Pea Protein Powder.
The pea protein powder is not made of sweet green peas, but by its higher protein cousin, yellow peas. Pea protein is rich in essential branched-chain amino acids (BCAAs), leucine, isoleucine, and valine, which help promote muscle movement and stimulate body muscle protein.
The muscles obtained by ingesting pea protein are similar to those of whey protein. Studies have shown that pea protein can also promote satiety and lower blood pressure.
Pumpkin Seed Protein Powder.
Pumpkin seeds have a relatively high protein and healthy fat content throughout the production.
When made into a powder, most of the fat is removed, which reduces calories. Although the essential amino acids of threonine and lysine in pumpkin seeds are low, pumpkin seed protein powder is very nutritious and can supply a large number of various minerals.
Its beneficial plant compounds can have antioxidant and anti-inflammatory effects.
Brown Rice Protein Powder.
Depending on the brand, a quarter cup (28 grams) of odorless brown rice protein powder contains approximately 107 calories and 22 grams of protein.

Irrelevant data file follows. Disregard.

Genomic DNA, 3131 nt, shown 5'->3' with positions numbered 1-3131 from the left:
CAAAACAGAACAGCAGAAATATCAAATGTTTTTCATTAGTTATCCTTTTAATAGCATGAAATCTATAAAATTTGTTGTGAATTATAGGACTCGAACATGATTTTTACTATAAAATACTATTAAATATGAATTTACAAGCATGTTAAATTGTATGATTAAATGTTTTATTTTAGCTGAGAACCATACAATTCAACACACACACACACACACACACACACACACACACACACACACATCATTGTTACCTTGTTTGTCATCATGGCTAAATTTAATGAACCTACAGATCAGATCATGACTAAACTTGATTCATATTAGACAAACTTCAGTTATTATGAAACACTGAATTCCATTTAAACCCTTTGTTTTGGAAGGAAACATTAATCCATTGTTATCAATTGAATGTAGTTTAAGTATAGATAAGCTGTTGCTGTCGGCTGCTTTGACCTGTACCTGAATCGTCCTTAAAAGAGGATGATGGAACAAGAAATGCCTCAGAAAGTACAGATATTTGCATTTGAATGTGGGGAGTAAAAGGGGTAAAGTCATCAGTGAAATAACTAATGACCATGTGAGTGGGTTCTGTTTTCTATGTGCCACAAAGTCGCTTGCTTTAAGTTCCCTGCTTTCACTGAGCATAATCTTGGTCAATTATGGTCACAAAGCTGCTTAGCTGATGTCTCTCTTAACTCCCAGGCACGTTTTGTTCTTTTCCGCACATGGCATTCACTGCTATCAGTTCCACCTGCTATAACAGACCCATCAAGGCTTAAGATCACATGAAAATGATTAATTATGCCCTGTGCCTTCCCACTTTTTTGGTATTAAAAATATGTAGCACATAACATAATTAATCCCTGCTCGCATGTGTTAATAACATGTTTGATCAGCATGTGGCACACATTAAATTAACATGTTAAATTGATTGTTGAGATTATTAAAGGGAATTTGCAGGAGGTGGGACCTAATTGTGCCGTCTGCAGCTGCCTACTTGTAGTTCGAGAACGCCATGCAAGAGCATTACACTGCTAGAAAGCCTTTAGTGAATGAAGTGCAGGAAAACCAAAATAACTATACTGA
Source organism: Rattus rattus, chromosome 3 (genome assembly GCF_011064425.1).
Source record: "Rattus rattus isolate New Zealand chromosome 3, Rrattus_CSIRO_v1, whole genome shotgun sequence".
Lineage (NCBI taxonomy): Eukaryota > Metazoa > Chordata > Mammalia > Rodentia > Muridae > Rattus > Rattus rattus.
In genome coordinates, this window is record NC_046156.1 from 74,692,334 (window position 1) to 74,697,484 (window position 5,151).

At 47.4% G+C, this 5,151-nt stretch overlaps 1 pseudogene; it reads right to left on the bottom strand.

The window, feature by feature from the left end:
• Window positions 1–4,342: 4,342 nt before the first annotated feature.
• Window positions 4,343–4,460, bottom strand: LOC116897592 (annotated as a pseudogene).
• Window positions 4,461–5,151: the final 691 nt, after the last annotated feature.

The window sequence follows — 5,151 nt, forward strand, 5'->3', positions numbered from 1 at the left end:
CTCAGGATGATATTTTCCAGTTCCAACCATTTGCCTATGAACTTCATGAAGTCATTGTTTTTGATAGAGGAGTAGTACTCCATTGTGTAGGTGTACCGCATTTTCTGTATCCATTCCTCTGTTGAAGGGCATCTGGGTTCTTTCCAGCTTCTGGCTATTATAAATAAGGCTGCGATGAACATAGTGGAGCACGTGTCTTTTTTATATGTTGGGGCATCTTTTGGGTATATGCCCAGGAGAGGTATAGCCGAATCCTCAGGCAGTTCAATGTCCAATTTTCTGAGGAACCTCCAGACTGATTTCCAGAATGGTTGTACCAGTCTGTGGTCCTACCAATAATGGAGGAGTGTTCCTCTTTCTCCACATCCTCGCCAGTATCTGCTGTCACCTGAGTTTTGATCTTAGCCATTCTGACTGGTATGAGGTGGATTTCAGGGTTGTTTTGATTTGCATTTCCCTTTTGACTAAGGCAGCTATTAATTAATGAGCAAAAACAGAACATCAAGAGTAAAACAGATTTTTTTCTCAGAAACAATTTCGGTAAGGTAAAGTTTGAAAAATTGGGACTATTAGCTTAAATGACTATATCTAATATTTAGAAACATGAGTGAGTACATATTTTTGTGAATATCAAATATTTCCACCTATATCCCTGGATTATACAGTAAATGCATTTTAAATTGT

Its essential amino acid has low lysine content, but it is rich in BCAAs that support muscle production. Preliminary studies have shownrice protein powder though not a complete protein, brown rice protein powder is rich in BCAAs and may be as effective as whey protein in supporting muscle growth as part of a weight training regimen.
Soy Protein Powder.
Soy protein powder is a complete protein that is not common in plant proteins. BCAAs that support muscle strength and growth is also high.
A quarter cup (28 grams) of soy protein isolate contains about 95 calories and 22 grams of protein, depending on the brand. In addition, it contains beneficial plant compounds, including plant compounds that may lower cholesterol.
Soy protein has fallen out of favor in recent years, in part because most soybeans are genetically modified in the United States. However, there are some brands of non-GMO soy protein powder available.
Plant Protein Blends.
Different powdered vegetable proteins are sometimes combined and sold as a mixture.
The advantage of the mixed vegetable protein powder is that it provides an optimum level of all essential amino acids in a single product. Many vegan protein powders contain different nutrients and are usually mixed with complementary plant proteins to ensure you get all the essential amino acids.
For example, pea protein can be combined with rice protein. Pea protein supplies lysine, in which rice protein is low, while rice protein supplies methionine, in which pea protein is low.